(Spoiler alert.) “Eternity… Believe it or not, it’s as real as shit.” So dawns Will Farnaby’s moment of clarity on a guided psilocybin trip at the end of Aldous Huxley’s utopian novel, Island. (1) Set in a Southeast Asian island society founded by a Rajah yogi and a Scottish humanist physician where everything is oriented toward sustainable human flourishing, Pala is a place where people are socially supported in trying to behave as if they “were essentially sane and naturally good.”
More idealist manifesto than adequately plotted narrative, Huxley’s vision of human society in Island could very well serve as a model for a Spiritual Naturalist paradise. The book is written in a conversational style between shipwrecked Englishman Will Farnaby and various denizens of Pala who happily discuss and demonstrate Palanese ways with the outsider.
In stark contrast to the consumerist, comfort-worshiping, technologically advanced society he wrote about in Brave New World, notable features of Palanese society include ecologically sensitive technological development, sustainable agriculture, mutually affirming tantric sexuality, limited population, scientific rigor, healthy skepticism, early mental health assessment and intervention, non-violence, and an experiential spirituality that includes formation, rites of passage, and individual and communal ritual without the burden of dogma.
Mind you, I have lived too long and seen too much to be without mixed feelings regarding utopian idealism. I enjoyed Island as a thought experiment considering what kinds of helpful measures might be feasible on a larger scale within human society. Yet, while he does offer a welcome alternative to the values and priorities of the Brave-New-World-Like society I already live in; in my opinion, Huxley pushes the envelope at certain points beyond what reality can bear. But he wrote the book, not me, and any envelope pushing is in service of the continuity of his ideals. One can dream, right?
Of particular interest to me as a Spiritual Naturalist practitioner, particularly in the context of my work as a hospice chaplain, are some of Huxley’s observations about religion and health. The following are some examples.
Pala has “…no established church, and our religion stresses immediate experience and deplores belief in unverifiable dogmas and the emotions which that belief inspires.”
Amen. And yet—one of the characters goes on—given the nature of human beings, religions are inevitable. People “…can’t help making symbols. That’s what the human brain is there for—to turn the chaos of given experience into a set of manageable symbols.” Making use of the symbols in life affirming rather than life-limiting ways, is more important than prioritizing one set of symbols over another. As a chaplain, I sit with people in symbol-making space on a daily basis.
Written in 1962, Huxley’s philosophy of dis-ease and healing in Island (with a hat tip to Mahayana Buddhist teachings on the inter-relationality of phenomena) considers the whole person—body, mind, spirit—well before a holistic approach was acknowledged in mainstream Western medicine.
“I” am a crowd, obeying as many laws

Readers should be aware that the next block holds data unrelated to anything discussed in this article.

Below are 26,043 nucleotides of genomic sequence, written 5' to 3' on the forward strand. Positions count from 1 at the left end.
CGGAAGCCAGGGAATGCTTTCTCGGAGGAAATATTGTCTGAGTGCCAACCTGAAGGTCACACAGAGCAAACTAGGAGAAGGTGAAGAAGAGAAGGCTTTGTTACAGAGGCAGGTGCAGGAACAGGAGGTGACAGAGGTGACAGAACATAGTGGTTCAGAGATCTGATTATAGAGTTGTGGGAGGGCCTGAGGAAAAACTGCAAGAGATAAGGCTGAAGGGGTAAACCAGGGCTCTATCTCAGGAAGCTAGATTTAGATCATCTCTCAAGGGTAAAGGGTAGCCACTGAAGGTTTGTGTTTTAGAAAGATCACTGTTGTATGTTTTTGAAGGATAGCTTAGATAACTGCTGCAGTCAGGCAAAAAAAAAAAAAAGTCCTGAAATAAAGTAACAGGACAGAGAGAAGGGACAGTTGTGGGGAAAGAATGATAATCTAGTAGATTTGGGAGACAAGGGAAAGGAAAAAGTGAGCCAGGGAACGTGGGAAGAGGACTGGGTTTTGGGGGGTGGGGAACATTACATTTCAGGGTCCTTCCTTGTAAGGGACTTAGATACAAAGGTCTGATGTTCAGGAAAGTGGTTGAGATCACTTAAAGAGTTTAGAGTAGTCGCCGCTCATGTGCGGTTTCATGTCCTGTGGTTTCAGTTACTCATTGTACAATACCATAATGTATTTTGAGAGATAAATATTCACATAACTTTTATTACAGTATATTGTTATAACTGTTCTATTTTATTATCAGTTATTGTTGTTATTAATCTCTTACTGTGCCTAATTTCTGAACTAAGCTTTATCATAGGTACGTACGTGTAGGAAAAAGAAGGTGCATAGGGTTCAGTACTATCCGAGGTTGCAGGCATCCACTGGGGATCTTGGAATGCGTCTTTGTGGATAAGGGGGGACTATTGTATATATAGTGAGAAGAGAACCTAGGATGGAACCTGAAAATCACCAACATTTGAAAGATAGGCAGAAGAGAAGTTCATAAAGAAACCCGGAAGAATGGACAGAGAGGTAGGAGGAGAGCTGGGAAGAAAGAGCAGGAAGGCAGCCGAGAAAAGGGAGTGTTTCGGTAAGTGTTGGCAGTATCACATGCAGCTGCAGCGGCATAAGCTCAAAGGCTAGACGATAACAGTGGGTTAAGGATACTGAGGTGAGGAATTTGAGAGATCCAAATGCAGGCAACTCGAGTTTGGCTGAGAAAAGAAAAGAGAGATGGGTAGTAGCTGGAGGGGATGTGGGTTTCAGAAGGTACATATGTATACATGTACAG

As it has members. Chemically impure
Are all “my” beings. There’s no single cure
For what can never have a single cause.
The following description of cancer is both scientifically accurate and spiritually attuned. I have not encountered a better one.
It’s what happens when part of you forgets all about the rest of you and carries on the way people do when they’re crazy—just goes on blowing itself up and blowing itself up as if there was nobody else in the whole world. Sometimes you can do something about it. But generally it just goes on blowing itself up until the person dies.
Near the end of the book, Farnaby attends at the deathbed of a woman. Beginning to come to terms with his own fear of death and some of the ways this fear has played out in his relationships, career, and addictions, Farnaby engages in conversation with a young girl about the phenomena of human birth and death. Labor and birth is a comparison I often draw on with loved ones keeping vigil near a dying person. Both are a natural part of life. Both happen on their own timeline. Human beings already know how to give birth and to die even though we think we don’t. Witnessing human births and deaths has been of great value to my own process of integration.
As Will Farnaby comes out of his mushroom trance to find the forces of spiritualism, militarism, and economic progress actively invading Pala, the novel closes with a hopeful affirmation: “Disregarded in the darkness, the fact of enlightenment remained.” As it was in the beginning, the refrain of Huxley’s invitation to “Attention,” “Here and now, boys,” and “Karunah” rings out truer than ever.
The Spiritual Naturalist Society works to spread awareness of spiritual naturalism as a way of life, develop its thought and practice, and help bring together like-minded practitioners in fellowship.
SNS strives to include diverse voices within the spectrum of naturalistic spirituality. Authors will vary in their opinions, terms, and outlook. The views of no single author therefore necessarily reflect those of all Spiritual Naturalists or of SNS.
(1) Aldous Huxley, Island, New York: Harper Perennial Modern Classics, 1st edition (2009) (Available from Amazon.com).